In the fourth and final tale, the Houston's get more than they expected when it turns out that their little rat problem is a lot bigger than once thought. Soon the Houstons(as well as their cat, "Rosie"), fall victim to a mutated rat.
Out of the film's 4 individual tales, "The Night of the Rat" is the one that fits into the B-Movie mold the most. Picking up where a film like FOOD OF THE GODS leaves off, "Night of the Rat" presents a story in which a family comes face to face with a rat of Godzilla proportions. At first Steven and Claire Houston(Richard Masur and Veronica Cartwright) believe that they have just your average routine rat problem, but it turns out that it is much bigger than that, as the rat suffers from a rare mutation. The mutation supposedly makes the rat where it cannot be killed, however that does not stop the Houstons from trying. It's a fun little tale, with cheesy early composite effects. It also counts as one of the few feature film appearances by late actress Bridgette Andersen of SAVANNAH SMILES fame.
The disc from SCREAM! FACTORY features NIGHTMARES in 2 formats : widescreen and well as fullscreen, a commentary track from Producer Andrew Mirisch and Actress Christina Raines, as well as radio spots for the film. Overall, the film looks and sounds pretty decent on Blu-Ray.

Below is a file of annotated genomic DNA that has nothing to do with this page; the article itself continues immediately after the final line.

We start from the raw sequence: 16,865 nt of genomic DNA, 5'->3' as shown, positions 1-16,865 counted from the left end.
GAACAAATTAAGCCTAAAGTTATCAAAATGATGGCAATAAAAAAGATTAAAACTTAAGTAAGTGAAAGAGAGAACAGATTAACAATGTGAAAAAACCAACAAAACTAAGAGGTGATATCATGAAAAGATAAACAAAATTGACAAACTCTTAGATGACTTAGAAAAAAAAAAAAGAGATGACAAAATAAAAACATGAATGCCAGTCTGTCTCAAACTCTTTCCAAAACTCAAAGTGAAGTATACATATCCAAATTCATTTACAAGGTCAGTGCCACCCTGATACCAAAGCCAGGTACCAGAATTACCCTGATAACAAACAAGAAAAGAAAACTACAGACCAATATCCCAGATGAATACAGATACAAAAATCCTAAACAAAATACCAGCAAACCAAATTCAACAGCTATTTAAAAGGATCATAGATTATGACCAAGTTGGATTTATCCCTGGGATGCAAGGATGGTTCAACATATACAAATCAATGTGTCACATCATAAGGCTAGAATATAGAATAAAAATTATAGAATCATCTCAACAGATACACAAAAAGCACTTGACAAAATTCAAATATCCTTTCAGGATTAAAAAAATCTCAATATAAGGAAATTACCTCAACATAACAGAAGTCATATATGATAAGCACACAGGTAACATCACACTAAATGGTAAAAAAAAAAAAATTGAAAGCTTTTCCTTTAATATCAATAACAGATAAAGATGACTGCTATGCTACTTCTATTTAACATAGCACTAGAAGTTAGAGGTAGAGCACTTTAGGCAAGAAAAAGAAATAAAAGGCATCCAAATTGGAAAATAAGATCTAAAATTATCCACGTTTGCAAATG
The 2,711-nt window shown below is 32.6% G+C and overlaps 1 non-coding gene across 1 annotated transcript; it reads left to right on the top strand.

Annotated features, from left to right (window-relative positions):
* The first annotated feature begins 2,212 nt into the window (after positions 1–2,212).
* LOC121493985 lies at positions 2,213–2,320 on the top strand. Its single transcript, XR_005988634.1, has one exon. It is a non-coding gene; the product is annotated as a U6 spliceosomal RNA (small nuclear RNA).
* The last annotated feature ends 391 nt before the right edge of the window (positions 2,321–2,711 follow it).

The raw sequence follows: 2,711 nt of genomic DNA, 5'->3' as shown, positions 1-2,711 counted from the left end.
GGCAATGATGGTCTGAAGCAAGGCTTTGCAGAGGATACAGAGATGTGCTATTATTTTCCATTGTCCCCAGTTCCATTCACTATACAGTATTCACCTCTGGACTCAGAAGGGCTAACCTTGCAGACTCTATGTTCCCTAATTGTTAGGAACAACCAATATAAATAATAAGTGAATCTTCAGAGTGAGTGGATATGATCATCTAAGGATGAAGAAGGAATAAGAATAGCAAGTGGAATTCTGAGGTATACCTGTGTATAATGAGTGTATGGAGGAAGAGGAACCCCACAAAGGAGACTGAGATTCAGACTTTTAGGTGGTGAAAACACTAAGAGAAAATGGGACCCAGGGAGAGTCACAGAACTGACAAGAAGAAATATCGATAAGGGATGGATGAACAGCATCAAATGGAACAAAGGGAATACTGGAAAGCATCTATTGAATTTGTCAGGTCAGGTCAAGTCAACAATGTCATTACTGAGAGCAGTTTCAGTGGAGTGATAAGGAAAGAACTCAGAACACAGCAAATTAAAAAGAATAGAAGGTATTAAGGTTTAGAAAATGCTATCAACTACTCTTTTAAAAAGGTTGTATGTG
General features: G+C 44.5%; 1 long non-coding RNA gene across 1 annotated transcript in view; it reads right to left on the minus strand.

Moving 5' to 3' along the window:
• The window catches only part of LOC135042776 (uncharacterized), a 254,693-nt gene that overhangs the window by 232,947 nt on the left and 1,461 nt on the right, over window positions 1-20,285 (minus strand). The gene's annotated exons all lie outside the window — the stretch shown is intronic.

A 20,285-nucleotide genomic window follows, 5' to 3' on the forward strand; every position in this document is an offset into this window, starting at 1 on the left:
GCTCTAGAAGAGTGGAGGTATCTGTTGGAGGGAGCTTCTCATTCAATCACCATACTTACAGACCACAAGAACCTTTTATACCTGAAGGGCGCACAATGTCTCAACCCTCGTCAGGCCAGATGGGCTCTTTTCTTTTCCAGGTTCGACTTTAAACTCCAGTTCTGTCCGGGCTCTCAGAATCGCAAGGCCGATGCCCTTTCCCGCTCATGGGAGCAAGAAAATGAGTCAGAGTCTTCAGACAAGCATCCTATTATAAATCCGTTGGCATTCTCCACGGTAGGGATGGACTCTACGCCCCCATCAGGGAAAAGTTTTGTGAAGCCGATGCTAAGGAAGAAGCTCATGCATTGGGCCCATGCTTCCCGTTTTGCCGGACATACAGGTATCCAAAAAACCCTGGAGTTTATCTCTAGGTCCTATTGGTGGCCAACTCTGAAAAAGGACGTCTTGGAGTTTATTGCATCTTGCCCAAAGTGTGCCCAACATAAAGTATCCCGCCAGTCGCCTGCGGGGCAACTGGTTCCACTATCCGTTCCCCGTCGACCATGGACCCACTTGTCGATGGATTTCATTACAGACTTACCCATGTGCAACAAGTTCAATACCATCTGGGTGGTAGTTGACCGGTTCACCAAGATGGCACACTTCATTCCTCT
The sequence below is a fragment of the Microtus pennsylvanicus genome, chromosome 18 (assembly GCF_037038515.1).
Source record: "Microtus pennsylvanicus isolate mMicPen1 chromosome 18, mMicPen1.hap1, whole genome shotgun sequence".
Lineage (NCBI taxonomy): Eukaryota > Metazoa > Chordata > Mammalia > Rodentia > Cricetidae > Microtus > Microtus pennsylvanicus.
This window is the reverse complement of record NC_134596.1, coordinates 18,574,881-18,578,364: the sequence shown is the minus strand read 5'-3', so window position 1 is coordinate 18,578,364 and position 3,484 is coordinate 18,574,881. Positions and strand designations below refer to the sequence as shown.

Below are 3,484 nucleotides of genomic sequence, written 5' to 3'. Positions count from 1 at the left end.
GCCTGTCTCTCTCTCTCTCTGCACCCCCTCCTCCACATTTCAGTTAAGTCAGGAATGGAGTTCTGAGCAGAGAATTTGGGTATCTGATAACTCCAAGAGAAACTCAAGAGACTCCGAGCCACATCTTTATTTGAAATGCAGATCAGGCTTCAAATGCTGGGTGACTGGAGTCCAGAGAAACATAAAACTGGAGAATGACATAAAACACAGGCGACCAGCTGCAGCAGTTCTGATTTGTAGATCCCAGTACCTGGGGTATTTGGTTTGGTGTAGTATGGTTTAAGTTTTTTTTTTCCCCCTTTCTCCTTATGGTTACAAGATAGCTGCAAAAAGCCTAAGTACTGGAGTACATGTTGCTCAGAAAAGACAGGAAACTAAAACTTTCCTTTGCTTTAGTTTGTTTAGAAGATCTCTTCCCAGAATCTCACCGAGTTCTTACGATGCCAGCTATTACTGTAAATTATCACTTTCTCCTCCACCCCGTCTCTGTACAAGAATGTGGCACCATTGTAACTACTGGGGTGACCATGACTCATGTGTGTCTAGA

IMPRESSION OF THE FILM
Overall, what makes NIGHTMARES worth seeing the most that it has an old school vibe that makes it easy to enjoy. While none of the tales seen here are drawn out, they have enough effectiveness to them to keep an enjoyable momentum going. I enjoyed it, but yes, like most Anthologies, some stories are better than others. As I said, in my opinion the second chapter "Bishop of Battle" is indeed the standout. That tale in particular would have worked well as a standalone film. I recommend NIGHTMARES as it is simply fun, and these days, it's also a little nostalgic.
Special Features include :
- Available In Two Versions: Widescreen (1.78:1) And Full Frame (1.33:1)
- Audio Commentary With Executive Producer Andrew Mirisch And Actress Cristina Raines
- Original Theatrical Trailer
- Radio Spots